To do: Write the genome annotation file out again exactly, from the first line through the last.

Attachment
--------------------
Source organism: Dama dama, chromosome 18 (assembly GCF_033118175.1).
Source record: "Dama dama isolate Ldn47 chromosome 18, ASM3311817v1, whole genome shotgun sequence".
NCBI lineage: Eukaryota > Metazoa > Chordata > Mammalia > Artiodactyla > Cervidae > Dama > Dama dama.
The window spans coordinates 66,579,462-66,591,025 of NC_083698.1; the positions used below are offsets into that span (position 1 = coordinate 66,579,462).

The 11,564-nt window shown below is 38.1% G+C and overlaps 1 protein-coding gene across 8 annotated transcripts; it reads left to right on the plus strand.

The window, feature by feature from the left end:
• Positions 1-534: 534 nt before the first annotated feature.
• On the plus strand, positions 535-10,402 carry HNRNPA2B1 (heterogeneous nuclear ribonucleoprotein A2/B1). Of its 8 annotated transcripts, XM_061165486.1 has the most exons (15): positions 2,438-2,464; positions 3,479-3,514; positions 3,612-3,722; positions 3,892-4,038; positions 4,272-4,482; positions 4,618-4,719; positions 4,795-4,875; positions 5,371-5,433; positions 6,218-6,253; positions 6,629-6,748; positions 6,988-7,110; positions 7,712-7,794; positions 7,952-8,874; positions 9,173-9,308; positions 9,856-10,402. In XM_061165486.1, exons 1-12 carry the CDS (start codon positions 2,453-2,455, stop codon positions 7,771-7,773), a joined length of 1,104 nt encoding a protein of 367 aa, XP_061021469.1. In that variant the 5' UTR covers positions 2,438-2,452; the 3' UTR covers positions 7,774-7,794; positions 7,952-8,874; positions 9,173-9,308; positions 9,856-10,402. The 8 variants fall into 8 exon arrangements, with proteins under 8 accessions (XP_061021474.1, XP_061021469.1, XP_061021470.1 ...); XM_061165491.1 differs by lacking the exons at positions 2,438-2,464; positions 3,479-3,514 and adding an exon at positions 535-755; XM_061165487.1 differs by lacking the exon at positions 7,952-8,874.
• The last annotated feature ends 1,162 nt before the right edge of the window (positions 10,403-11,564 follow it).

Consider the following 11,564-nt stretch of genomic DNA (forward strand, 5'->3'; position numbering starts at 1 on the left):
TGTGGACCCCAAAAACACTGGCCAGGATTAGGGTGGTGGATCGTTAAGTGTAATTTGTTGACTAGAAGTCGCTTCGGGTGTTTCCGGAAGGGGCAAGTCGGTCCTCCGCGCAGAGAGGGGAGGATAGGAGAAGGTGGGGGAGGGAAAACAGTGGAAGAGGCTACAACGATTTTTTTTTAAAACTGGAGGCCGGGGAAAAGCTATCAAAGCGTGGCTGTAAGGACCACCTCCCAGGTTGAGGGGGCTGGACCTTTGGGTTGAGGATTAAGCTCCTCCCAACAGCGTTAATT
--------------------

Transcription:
Source organism: Dama dama, chromosome 18 (assembly GCF_033118175.1).
Source record: "Dama dama isolate Ldn47 chromosome 18, ASM3311817v1, whole genome shotgun sequence".
NCBI lineage: Eukaryota > Metazoa > Chordata > Mammalia > Artiodactyla > Cervidae > Dama > Dama dama.
The window spans coordinates 66,579,462-66,591,025 of NC_083698.1; the positions used below are offsets into that span (position 1 = coordinate 66,579,462).

The 11,564-nt window shown below is 38.1% G+C and overlaps 1 protein-coding gene across 8 annotated transcripts; it reads left to right on the plus strand.

The window, feature by feature from the left end:
• Positions 1-534: 534 nt before the first annotated feature.
• On the plus strand, positions 535-10,402 carry HNRNPA2B1 (heterogeneous nuclear ribonucleoprotein A2/B1). Of its 8 annotated transcripts, XM_061165486.1 has the most exons (15): positions 2,438-2,464; positions 3,479-3,514; positions 3,612-3,722; positions 3,892-4,038; positions 4,272-4,482; positions 4,618-4,719; positions 4,795-4,875; positions 5,371-5,433; positions 6,218-6,253; positions 6,629-6,748; positions 6,988-7,110; positions 7,712-7,794; positions 7,952-8,874; positions 9,173-9,308; positions 9,856-10,402. In XM_061165486.1, exons 1-12 carry the CDS (start codon positions 2,453-2,455, stop codon positions 7,771-7,773), a joined length of 1,104 nt encoding a protein of 367 aa, XP_061021469.1. In that variant the 5' UTR covers positions 2,438-2,452; the 3' UTR covers positions 7,774-7,794; positions 7,952-8,874; positions 9,173-9,308; positions 9,856-10,402. The 8 variants fall into 8 exon arrangements, with proteins under 8 accessions (XP_061021474.1, XP_061021469.1, XP_061021470.1 ...); XM_061165491.1 differs by lacking the exons at positions 2,438-2,464; positions 3,479-3,514 and adding an exon at positions 535-755; XM_061165487.1 differs by lacking the exon at positions 7,952-8,874.
• The last annotated feature ends 1,162 nt before the right edge of the window (positions 10,403-11,564 follow it).

Consider the following 11,564-nt stretch of genomic DNA (forward strand, 5'->3'; position numbering starts at 1 on the left):
TGTGGACCCCAAAAACACTGGCCAGGATTAGGGTGGTGGATCGTTAAGTGTAATTTGTTGACTAGAAGTCGCTTCGGGTGTTTCCGGAAGGGGCAAGTCGGTCCTCCGCGCAGAGAGGGGAGGATAGGAGAAGGTGGGGGAGGGAAAACAGTGGAAGAGGCTACAACGATTTTTTTTTAAAACTGGAGGCCGGGGAAAAGCTATCAAAGCGTGGCTGTAAGGACCACCTCCCAGGTTGAGGGGGCTGGACCTTTGGGTTGAGGATTAAGCTCCTCCCAACAGCGTTAATT